The Right Man Was Convicted

I have, on the rarest of occasions, been mistaken. If that admission has not rocked your world to its foundation, I am sure it is because you reasoned thusly: “I am always right. Jake is not me. Anybody who is not me must differ from me in some respect. Therefore, Jake must be wrong at least sometimes.”

As Ben Franklin wrote, “Most men… think themselves in possession of all truth, and that wherever others differ from them, it is so far error.”

We regard this as something of a joke. We agree that people tend to be extremely confident in their beliefs even (or perhaps especially) when they do not have all of the information. But since we really do know better, the convictions of others are laughable.

However silly self-confidence can seem in such an uncertain world, it does serve one useful purpose. Namely, it gives people the grounding required to act. Without convictions, one can hardly be expected to do anything wholeheartedly. That has long been one of the great arguments against philosophy in general is that it produces no action. Socrates’ “I know that I do not know” is not exactly a call to arms.

The problem of how to be a man of action while still living the life of the mind is one that Franklin himself seems to have over-come. It seems that part of his ability to act was his willingness to compromise for the sake of practical progress. He never lost sight of the his real world goals and always looked for a way to realize theoretical progress.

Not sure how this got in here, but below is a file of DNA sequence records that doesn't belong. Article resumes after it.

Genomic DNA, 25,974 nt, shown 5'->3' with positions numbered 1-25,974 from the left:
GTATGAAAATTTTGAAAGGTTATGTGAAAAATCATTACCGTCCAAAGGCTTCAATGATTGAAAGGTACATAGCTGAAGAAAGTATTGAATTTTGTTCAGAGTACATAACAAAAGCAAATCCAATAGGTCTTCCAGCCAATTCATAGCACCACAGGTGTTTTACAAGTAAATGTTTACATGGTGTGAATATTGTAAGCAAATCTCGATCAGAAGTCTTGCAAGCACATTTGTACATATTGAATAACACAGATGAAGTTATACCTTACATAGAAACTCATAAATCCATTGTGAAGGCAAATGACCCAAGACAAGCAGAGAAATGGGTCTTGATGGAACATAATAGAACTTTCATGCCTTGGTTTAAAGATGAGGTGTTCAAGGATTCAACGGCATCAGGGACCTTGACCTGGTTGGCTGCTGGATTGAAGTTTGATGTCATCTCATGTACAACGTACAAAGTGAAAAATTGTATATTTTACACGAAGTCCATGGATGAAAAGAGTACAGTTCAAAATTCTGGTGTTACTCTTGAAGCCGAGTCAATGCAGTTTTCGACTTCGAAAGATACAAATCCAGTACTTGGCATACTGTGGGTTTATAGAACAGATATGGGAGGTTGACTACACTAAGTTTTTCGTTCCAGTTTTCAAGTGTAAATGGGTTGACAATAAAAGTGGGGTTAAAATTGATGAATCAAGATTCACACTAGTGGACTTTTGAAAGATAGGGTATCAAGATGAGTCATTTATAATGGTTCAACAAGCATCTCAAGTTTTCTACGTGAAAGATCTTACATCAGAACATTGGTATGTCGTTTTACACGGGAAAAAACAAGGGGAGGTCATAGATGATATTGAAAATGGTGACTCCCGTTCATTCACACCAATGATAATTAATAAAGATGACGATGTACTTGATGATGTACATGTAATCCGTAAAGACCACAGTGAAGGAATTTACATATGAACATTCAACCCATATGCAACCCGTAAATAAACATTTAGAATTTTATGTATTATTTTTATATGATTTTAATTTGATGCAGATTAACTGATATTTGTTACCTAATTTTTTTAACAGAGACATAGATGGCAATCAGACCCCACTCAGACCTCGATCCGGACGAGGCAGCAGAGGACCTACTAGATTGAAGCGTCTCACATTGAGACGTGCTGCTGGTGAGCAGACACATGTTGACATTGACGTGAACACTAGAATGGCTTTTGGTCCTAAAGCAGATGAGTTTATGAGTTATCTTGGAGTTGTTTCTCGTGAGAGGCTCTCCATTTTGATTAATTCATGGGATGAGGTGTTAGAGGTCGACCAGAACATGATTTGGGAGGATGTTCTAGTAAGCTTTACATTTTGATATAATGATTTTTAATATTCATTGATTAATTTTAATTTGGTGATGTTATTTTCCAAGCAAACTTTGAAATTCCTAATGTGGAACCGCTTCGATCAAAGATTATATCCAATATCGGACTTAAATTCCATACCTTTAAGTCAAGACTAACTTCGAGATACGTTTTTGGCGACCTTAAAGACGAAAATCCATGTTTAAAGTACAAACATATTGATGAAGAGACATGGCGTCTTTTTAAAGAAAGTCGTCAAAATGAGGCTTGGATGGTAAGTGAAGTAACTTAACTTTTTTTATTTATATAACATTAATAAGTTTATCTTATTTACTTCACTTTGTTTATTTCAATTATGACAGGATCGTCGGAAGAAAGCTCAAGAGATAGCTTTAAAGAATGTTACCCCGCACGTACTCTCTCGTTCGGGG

Beer of the week: Budweiser – As part of “America Night”, I read Franklin and made a delicious cheese steak sandwich with real American colby-jack cheese. However, the night went wrong when it came to the beer. A careful examination of my Budweiser bottle revealed the OB logo on the glass. Further research indicates that Budweiser sold in Korea is brewed in Korea. The tasted confirmed it. Imagine a bland, watery beer… then add water. In general, I do not care much for Korean beer (or Budweiser for that matter,) but this was the worst Korean offering yet.

Reading for the week: Disapproving and accepting the Constitution by Benjamin Franklin – In a very short address, Franklin makes a few bons mots about self-confidence and then proceeds to justify compromise for the sake of the practical end of a working federal government.

Question for the week: What is the limit to which one can “sacrifice [his opinion] to the common good” before he does the common good a disservice by not insisting on some point of principle?


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